After leaving school at 16, he worked as a DJ at a local Birmingham club called "The Rum Runner". As the band coalesced into its final lineup in 1979-80, Duran Duran started playing at the club, and the owners ended up as the band's managers.
The band achieved rapid success, and Rhodes was a driving force throughout. He studied production techniques in the studio, eventually helping to mix several tracks on the Rio album, and was a co-producer on many of the band's later albums. He was also quick to recognize the potential of the music video, and pushed the band to put more effort into their early videos than seemed warranted at the time (before the advent of MTV).
His contributions to the band were sometimes underestimated by contemporaries and critics. Barely twenty when the band hit major stardom, he cultivated an androgynous and sometimes flamboyant image, wore heavy makeup, changed his hair color at whim, and spoke with a deep, deceptively lazy Birmingham drawl. As the band "grew up" in the public eye, however, his intelligence, determination, and incisive dry humour became well-known to fans and fellow musicians, and he has become known as the "keeper of the Duran flame." Indeed, he owns the rights to the "Duran Duran" name.
An unschooled musician, Rhodes loved experimenting with the sounds his analog synthesizers were capable of, but shied away from the "novelty" sounds of some other early synth bands. The distinctive warble of "Save A Prayer", the keyboard stabs of "A View To A Kill", and the elegant string sounds of "Come Undone" are some of his most recognizable contributions. His arrangements were rich, multi-layered, and unique, and although he has continued to explore the cutting edge of digital synthesizer technology, he has an enduring love for the analog synths of his early days, using them even on albums released in the 2000s.
In early 1983, he discovered the band Kajagoogoo and produced their debut album "White Feathers". He jokingly said he would never do so again because their hit single "Too Shy" was the song that bumped Duran's "Hungry Like The Wolf" out of the #1 spot on the UK charts.
He met Julie Anne Friedman (heiress to the Iowa, USA Younkers Department Store fortune) at a yacht party while on an American tour in 1983, and they were married August 18, 1984. They had one daughter together, and divorced in 1993.
Rhodes became enamored of the art world, making friends with Andy Warhol and The Factory crowd, and attending exhibitions worldwide. He once described a highlight of this period of his life as "buying a Picasso on my American Express card". At the end of 1984, he released his own book of art photographs called "Interference", many of which were displayed at the Hamilton Gallery in London.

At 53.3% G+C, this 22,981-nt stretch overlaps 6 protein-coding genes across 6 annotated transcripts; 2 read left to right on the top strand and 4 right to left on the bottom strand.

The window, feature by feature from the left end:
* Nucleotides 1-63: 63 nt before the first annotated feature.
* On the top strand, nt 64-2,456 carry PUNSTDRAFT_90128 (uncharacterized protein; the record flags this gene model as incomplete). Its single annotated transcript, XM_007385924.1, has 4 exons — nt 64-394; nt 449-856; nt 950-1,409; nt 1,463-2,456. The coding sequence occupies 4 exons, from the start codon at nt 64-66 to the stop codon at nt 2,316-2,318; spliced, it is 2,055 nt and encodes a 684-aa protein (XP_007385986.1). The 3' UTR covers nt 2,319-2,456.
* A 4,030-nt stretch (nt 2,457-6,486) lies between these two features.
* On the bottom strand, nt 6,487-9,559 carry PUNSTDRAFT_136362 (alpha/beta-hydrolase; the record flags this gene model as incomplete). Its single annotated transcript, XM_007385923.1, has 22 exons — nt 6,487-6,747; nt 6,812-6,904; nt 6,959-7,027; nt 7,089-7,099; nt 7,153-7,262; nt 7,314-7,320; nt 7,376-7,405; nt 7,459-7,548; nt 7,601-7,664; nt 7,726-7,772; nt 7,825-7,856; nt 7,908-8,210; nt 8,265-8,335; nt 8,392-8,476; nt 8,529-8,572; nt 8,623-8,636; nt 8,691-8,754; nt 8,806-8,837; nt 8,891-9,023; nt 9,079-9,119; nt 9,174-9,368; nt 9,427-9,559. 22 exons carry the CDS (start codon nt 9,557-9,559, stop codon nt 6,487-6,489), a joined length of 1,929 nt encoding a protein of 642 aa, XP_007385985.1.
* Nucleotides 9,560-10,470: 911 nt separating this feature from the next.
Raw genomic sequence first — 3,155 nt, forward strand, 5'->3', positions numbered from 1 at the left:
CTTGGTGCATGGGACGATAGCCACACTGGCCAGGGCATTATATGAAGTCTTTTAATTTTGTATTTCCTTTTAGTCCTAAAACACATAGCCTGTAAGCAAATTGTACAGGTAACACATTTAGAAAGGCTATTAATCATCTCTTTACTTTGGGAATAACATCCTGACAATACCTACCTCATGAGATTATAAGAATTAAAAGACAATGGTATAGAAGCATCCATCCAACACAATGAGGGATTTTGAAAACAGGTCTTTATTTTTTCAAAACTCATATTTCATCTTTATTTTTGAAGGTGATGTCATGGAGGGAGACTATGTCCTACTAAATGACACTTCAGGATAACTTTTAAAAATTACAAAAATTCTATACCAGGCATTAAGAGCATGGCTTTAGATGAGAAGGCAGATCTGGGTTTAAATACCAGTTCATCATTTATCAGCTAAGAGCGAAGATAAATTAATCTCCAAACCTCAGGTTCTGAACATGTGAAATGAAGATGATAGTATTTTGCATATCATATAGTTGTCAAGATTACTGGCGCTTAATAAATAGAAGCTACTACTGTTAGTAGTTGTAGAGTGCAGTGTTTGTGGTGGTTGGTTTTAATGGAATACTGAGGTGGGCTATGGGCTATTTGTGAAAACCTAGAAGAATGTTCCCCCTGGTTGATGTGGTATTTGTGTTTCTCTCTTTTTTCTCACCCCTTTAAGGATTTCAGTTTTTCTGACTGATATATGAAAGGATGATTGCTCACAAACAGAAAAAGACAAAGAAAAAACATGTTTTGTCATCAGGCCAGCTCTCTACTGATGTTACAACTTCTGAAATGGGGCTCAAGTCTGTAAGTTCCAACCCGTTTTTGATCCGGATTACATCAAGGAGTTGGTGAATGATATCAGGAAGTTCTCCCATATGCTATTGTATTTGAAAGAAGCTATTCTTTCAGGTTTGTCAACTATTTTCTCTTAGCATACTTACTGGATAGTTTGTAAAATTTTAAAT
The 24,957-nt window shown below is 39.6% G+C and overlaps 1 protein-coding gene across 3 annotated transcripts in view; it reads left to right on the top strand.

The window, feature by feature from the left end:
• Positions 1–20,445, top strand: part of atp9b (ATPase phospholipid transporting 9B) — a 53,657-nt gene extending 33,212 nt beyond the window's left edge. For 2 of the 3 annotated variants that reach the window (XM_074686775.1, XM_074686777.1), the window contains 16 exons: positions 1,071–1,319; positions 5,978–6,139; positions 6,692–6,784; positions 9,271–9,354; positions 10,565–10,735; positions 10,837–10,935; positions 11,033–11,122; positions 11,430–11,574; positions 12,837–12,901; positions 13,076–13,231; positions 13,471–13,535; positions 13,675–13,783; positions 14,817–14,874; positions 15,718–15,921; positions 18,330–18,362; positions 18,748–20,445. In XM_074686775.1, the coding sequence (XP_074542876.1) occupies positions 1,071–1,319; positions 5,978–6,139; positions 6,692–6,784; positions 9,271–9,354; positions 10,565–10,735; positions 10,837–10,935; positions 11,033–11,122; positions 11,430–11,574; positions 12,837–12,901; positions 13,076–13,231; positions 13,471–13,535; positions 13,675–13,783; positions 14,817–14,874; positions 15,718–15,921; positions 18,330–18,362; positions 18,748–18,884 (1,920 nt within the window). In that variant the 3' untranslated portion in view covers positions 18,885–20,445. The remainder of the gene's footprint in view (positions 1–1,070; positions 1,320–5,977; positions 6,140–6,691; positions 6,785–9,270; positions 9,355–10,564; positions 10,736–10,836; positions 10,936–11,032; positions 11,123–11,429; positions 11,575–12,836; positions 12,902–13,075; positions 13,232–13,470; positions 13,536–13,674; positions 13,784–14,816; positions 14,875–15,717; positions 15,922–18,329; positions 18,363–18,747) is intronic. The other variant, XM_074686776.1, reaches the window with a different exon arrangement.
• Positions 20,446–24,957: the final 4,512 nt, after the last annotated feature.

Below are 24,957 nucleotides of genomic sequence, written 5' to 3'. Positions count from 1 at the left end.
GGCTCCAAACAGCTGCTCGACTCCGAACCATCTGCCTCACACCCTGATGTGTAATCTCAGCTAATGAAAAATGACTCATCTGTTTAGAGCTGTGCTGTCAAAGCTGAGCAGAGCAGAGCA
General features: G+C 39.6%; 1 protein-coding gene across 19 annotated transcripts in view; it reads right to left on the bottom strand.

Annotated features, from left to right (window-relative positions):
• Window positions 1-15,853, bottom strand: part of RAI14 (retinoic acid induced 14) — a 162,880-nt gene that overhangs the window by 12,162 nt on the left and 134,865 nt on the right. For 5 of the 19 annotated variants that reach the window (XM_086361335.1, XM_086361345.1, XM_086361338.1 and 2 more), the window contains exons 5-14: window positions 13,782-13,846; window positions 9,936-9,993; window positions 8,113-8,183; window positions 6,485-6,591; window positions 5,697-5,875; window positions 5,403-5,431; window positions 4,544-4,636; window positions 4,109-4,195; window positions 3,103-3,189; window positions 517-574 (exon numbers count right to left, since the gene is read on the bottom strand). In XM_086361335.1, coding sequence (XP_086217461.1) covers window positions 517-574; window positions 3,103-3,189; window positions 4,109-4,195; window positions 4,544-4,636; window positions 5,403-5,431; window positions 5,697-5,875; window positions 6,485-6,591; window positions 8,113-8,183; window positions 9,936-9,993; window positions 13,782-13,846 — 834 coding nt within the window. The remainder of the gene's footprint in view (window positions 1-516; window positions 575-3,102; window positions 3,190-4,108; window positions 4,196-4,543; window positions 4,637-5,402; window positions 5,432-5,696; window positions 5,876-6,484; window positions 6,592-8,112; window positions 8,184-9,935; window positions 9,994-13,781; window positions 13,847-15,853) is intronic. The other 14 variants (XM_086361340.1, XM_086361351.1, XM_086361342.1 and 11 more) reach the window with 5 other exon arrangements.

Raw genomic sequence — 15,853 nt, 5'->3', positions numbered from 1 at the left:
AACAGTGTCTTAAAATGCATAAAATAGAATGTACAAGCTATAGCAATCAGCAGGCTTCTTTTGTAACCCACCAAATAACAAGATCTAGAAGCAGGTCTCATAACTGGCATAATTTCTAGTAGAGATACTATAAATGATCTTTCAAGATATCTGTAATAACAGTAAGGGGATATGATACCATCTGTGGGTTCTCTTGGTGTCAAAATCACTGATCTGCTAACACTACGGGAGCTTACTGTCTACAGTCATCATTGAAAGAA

With his bandmates Simon Le Bon and Roger Taylor, Rhodes formed the side project Arcadia while Duran was on hiatus in 1985. The band had a moody, keyboard-heavy sound, far more atmospheric than Duran Duran or the hard rock of the other Duran splinter group of 1985, Power Station. The band scored hits with "Election Day", "Say The Word" and "Goodbye Is Forever". The band's only album So Red The Rose went multiplatinum, but the band never toured and was dissolved when Duran reunited in 1986.
Since the early nineties, Rhodes has been working on a massive side project called TV Mania with Duran bandmate Warren Cuccurullo. They have created a self-described "social junk culture triptych opera" composed of music, dialogue, samples, and "found sound". They hope to make it into a Broadway play. The music and packaging have reportedly been finished, but they have not found a label to release it.
Rhodes and Cuccurullo also wrote and produced three tracks for the Blondie reunion album in 1996; due to shifting label politics, the tracks were not used, but one called "Pop Trash Movie" was later recorded by Duran Duran for the 2000 album Pop Trash.
In 1999, he reunited with one of Duran Duran's early singers, Stephen Duffy, to create new music based on some of the earliest Duran music the two had written together; the result was the album Dark Circles, released under the name The Devils.
In 2002, Rhodes co-produced and played some keyboard tracks on an album by The Dandy Warhols.